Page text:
7 things to know about Denver's assault weapons ban

DENVER— The talk of tighter gun laws are on the minds of many lawmakers in the wake of the Florida shooting, including city leaders in Boulder. 

The city is considering a ban on so-called assault weapons. It would be modeled after Denver's ban, which has been on the books since 1989.

Here are the seven things to know about the state's only assault weapons ban:

1. What does it ban?
The 1989 city ordinance bans the use of all semiautomatic action, centerfire rifles with a detachable magazine with a capacity of more than fifteen rounds. Bump stocks are also prohibited.

2. What is excluded?
Several types of weapons are excluded from the ban and they include weapons that do not use fixed cartridges, weapons that were in production prior to 1898, manually operated bolt-action weapons, lever-action weapons, slide-action weapons, single-shot weapons, multiple-barrel weapons, revolving-cylinder weapons, semiautomatic weapons for which there is no fixed magazine with capacity of more than fifteen (15) rounds available, semiautomatic weapons that use exclusively en bloc clips, all semiautomatic weapons in production prior to 1954 and all rimfire weapons that employ a tubular magazine.

3. Who is exempt?
The ordinance does not apply to everyone, like federal, state or local law enforcement agents. Non-residents who are found to be in possession of a legally-obtained assault weapon can’t be charged either. Other people exempt from the ban include those who had legally purchased weapons prior to ordinance going into effect.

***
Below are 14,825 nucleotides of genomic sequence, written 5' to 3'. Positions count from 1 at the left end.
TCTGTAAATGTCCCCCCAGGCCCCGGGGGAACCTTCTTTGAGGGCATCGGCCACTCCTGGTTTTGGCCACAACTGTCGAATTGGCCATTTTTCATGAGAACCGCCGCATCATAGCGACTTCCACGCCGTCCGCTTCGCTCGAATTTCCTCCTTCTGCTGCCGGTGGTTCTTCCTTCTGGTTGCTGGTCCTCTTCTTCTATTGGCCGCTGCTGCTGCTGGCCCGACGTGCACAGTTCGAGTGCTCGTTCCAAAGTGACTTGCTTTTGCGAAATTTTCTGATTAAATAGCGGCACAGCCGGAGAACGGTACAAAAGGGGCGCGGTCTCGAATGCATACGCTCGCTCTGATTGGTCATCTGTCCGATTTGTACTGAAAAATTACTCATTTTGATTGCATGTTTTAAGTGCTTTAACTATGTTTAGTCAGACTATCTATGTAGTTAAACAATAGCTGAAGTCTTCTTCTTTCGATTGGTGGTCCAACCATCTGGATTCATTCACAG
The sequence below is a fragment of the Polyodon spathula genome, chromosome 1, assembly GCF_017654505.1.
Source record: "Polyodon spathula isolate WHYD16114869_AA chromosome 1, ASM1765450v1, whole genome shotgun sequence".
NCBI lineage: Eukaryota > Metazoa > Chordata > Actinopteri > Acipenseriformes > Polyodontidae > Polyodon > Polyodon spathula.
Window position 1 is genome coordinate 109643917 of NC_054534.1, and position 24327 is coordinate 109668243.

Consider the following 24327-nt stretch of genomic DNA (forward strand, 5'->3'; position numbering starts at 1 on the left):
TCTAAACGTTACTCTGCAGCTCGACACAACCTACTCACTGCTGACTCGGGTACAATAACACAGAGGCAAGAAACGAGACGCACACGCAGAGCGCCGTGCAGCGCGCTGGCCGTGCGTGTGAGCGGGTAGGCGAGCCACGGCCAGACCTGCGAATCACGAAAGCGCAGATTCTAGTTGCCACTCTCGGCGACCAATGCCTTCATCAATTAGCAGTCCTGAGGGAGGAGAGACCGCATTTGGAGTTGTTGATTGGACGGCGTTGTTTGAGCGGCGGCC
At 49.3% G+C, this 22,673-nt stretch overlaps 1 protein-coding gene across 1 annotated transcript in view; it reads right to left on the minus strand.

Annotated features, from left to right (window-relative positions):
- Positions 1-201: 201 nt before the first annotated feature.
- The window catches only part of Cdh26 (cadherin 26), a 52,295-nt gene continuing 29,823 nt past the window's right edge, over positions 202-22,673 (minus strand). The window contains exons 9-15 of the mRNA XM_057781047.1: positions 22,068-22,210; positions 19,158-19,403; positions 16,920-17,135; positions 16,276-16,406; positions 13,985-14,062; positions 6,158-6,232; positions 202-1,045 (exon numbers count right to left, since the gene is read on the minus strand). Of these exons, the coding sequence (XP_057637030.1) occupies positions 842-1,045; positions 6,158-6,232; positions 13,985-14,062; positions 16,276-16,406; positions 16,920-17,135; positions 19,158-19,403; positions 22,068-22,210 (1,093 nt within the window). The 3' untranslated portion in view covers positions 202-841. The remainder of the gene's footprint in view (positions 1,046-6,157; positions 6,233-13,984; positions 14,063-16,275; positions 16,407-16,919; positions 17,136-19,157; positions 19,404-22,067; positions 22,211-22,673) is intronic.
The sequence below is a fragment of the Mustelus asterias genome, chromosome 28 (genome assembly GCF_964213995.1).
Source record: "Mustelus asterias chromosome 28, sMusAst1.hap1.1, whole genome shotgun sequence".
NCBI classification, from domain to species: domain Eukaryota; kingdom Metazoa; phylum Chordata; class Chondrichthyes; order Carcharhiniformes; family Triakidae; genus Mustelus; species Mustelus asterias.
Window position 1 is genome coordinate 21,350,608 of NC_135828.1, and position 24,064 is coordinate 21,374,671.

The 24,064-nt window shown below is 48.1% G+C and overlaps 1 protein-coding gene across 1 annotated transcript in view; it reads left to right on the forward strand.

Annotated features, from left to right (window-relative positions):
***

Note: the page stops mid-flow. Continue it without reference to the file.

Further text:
4. What are the penalties?
Anyone caught in violation of the assault weapon ban could face a fine of up to $999 and 180 days in jail. The weapon will also be confiscated and destroyed. 

5. Why it was introduced
The 1989 city measure banning assault weapons was prompted by an escalation of gang violence in the city and several high-profile mass shootings across the nation.

6. Challenged in court
The city ordinance has survived multiple legal challenges over the years. In 1994, the Colorado Supreme Court ruled Denver’s weapon ban was Constitutional. And in 2003, it survived a second challenge when a new state law wiped out all local gun laws. However, the state’s highest court ruled again in Denver’s favor. 

7. Has it been effective?
It’s not clear if the 1989 ordinance accomplished what city leaders had intended the law to do. Very little, if any, data exists to determine one way or another. Despite this, the law is still on the books.

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